Ras Al khaimah (RAK) sits at the northernmost point of the United Arab Emirates, crowning the kingdom with a stretch of coastline which is set to become a successful international tourist and business destination in the mould of neighbouring emirates Dubai and Abu Dhabi.
Until recently, RAK’s role in the kingdom’s rapid development lay in its rich limestone reserves, used to sustain the real estate boom in the UAE. While RAK will continue to supply materials for cement production to the rest of the country, the emirate has started a journey of economic development and diversification of its own.
Under a business-minded leadership, the emirate is now attracting the attention of global investors, from India and south-east Asia to Europe and the US. These investors are seeking the opportunities which the rapidly growing area has to offer at a considerably lower cost than some of the more economically heated investment locations in the Gulf.
RAK’s leadership has a vision of emulating the dramatic growth of neighbouring emirates with a programme of real estate and infrastructure development, which will see the entire coastline of the emirate developed from marshland to beachfront. There are also plans for offshore residential and leisure complexes, the new Gateway City and large-scale conference facilities.
In order to put RAK on the international business and tourism map, the government is developing the international airport with the aim of positioning the emirate as a distribution and logistics hub as well as providing access to Dubai which is only an hour’s drive away. And a proposed rail network connecting the entire UAE will reduce the journey time to Dubai to 20 minutes.
The establishment of the Ras Al Kaihmah Investment Authority (RAKIA) in 2005 has helped to drive the enormous economic growth in the emirate, which has seen GDP increase by more than 50% during the past four years. Within three years of its inception, RAKIA managed to attract more than 1600 companies to the emirate and amassed more than $2bn in industrial investments.
Foreign investors launching operations in RAK originate from across a broad range of sectors. According to RAKIA, approximately 30% are commercial companies, 28% are industrial and 21% are consultancy and service companies. Many of these have been attracted to RAK’s three free zones, established by RAKIA with the aim of providing foreign companies with a business-friendly entrance to the region.
In terms of the real estate sector, RAK provides an opportunity for international property buyers and developers to look at a cheaper alternative to the Dubai market. The emirate can also offer an alternative to high-rise living. RAK’s housing stock is predominantly low-rise apartment blocks as well as resort complexes with associated facilities, including gyms, spas and private beaches. One of the leading resorts with property for sale is the Al Marjan Islands development, a man-made offshore development in the style of Dubai’s palm island developments.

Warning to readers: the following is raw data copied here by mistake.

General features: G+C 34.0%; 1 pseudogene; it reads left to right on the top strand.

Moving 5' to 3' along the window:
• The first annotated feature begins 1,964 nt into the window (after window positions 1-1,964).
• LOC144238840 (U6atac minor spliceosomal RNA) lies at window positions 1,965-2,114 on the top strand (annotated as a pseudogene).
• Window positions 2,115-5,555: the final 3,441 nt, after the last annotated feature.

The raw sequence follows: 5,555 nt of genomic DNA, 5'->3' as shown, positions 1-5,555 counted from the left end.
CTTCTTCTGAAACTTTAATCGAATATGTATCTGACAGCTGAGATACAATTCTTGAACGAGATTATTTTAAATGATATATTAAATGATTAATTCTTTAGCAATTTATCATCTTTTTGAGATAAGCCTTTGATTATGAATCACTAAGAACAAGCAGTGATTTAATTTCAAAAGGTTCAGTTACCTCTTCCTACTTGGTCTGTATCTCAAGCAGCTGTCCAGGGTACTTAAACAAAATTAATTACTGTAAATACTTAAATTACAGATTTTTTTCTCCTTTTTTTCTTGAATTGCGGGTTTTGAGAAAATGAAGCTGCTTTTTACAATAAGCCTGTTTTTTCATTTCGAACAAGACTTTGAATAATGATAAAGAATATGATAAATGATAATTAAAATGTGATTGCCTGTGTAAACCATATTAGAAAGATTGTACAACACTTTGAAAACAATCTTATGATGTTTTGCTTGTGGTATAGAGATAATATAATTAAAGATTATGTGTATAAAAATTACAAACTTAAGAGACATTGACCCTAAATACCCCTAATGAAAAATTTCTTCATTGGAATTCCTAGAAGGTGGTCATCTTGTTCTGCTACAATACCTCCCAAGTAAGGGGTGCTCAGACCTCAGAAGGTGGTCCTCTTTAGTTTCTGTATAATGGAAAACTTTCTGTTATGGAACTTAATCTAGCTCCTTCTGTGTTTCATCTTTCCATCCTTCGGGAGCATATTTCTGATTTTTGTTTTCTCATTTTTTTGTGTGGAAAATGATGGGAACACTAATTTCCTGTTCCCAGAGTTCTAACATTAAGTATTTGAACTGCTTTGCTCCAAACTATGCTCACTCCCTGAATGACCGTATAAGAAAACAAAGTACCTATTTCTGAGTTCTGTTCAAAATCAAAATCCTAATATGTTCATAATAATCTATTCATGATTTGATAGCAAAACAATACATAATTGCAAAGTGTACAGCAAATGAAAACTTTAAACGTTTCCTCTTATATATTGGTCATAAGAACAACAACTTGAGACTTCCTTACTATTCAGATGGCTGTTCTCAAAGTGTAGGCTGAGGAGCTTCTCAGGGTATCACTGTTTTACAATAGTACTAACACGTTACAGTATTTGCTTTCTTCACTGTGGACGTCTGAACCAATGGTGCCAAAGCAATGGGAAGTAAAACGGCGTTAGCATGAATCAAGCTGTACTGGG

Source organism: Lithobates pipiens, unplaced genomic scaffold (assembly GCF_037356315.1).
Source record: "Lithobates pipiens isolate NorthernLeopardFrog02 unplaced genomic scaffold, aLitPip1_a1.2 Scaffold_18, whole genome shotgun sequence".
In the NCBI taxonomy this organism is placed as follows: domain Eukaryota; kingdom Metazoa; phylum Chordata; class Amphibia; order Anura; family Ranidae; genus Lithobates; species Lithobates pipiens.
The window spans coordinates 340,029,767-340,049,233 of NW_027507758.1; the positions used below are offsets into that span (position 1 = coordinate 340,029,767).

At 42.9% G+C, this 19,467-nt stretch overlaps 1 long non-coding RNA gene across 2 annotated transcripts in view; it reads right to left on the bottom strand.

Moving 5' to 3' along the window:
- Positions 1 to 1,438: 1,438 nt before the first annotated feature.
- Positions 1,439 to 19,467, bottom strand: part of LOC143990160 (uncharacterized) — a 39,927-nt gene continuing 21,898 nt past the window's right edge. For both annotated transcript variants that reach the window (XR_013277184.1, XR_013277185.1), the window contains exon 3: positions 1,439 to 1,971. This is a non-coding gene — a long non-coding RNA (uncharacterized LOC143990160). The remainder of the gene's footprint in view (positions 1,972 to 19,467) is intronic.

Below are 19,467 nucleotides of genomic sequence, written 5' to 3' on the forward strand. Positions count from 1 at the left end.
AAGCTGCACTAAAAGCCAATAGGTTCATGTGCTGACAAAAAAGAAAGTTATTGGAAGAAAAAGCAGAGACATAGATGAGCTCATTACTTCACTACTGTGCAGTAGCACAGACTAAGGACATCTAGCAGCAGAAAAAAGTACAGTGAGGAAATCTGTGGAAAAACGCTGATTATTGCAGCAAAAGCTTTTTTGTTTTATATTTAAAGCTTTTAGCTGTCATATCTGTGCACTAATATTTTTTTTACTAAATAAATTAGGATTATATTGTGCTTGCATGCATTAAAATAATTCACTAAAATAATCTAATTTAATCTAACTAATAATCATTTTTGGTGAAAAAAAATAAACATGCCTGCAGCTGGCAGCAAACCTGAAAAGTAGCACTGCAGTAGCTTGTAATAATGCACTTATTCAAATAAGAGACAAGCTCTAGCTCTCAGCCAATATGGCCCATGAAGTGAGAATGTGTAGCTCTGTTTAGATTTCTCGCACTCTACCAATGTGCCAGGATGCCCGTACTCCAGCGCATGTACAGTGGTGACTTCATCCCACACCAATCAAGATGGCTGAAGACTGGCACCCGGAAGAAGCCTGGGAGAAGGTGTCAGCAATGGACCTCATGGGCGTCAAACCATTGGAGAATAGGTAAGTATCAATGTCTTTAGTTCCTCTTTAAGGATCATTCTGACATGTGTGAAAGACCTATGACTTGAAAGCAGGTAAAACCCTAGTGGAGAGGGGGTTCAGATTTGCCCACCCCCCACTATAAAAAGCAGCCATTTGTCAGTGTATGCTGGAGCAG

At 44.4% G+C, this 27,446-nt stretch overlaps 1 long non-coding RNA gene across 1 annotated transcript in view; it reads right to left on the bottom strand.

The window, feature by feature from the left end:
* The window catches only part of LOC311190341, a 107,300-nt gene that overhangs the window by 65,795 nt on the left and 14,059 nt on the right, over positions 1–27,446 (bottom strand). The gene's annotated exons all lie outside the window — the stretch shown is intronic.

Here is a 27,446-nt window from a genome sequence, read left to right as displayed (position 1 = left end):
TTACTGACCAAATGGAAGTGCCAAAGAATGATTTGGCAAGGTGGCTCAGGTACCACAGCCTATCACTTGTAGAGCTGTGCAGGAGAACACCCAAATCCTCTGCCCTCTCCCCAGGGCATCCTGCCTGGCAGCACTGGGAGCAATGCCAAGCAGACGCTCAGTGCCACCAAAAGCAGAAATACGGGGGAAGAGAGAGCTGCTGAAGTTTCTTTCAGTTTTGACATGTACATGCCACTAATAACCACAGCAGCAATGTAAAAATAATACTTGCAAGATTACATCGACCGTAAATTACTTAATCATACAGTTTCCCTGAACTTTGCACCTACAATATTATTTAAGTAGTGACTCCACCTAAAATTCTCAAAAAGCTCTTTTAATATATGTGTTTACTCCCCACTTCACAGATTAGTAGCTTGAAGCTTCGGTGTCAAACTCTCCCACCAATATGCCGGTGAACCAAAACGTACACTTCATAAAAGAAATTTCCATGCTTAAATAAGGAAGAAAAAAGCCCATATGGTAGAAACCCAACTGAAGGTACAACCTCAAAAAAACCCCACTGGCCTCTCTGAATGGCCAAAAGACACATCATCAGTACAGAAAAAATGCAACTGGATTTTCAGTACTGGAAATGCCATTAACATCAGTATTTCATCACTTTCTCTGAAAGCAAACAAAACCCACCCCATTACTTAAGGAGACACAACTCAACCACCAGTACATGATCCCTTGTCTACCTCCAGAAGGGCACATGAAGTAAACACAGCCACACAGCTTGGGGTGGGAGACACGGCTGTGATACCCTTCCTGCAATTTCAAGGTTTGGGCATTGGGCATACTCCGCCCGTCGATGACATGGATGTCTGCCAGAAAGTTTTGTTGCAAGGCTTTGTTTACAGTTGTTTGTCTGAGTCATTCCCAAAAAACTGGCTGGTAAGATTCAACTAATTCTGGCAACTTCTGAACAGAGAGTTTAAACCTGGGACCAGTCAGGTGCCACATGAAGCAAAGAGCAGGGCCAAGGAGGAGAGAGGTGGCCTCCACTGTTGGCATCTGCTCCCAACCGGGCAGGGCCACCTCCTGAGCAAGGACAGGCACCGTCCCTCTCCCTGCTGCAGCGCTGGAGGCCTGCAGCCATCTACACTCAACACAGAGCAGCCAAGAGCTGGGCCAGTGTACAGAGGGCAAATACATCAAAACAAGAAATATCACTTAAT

This $1.8bn tourism development is being built in the south west of RAK, approximately 27 kilometres from the city. Al Marjan Islands will comprise five man-made coral-shaped islands, covering more than 2.7 million square metres and extending approximately two kilometres into the Arabian Gulf. Plans include the construction of 10 major hotel sites, 50 large villa sites, a marina and marina village as well as a water theme park. The project will include a sub-development called Gateway City, a commercial and residential development planned in five phases, which will accommodate 150,000 residents by 2012.
RAK has 250,000 inhabitants, most of whom live in the city of RAK itself, which has a population of 219,897. But the authorities are expecting to capture some of the tremendous population increase that the UAE is experiencing. RAKIA’s rapidly growing portfolio of property projects has been commissioned to provide complementary facilities and a good standard of living for investors moving to the region. RAKIA predicts it will have a portfolio of real estate projects worth $10bn by 2010, aimed at addressing lifestyle requirements of potential and existing investors in the emirate.
With the increase of foreign firms in the region and available accommodation under construction, RAKIA hopes to maintain economic growth rates with a number of business reforms, instituting new laws and regulation and enforcing business-friendly policies to attract further local, regional and international investors.
RAK’s rules on foreign ownership and provision of free zones, along with political stability and zero crime rates, makes it one of the safest places in the world to do business and to live. With an increasingly robust infrastructure and logistics support network as well as one of the lowest conversion costs of manufacturing, the emirate is a highly competitive location for global manufacturing firms.
RAK’s strategic location between east and west gives it access to global markets spanning the Middle East, Africa, the Indian sub-continent, CIS countries and Europe. Continued growth and international investment will be driven by a continued focus on manufacturing and services, real estate, construction and tourism. The hope is therefore that RAK will become a global manufacturing and financial hub and one of the Middle East’s premier tourism destinations of choice.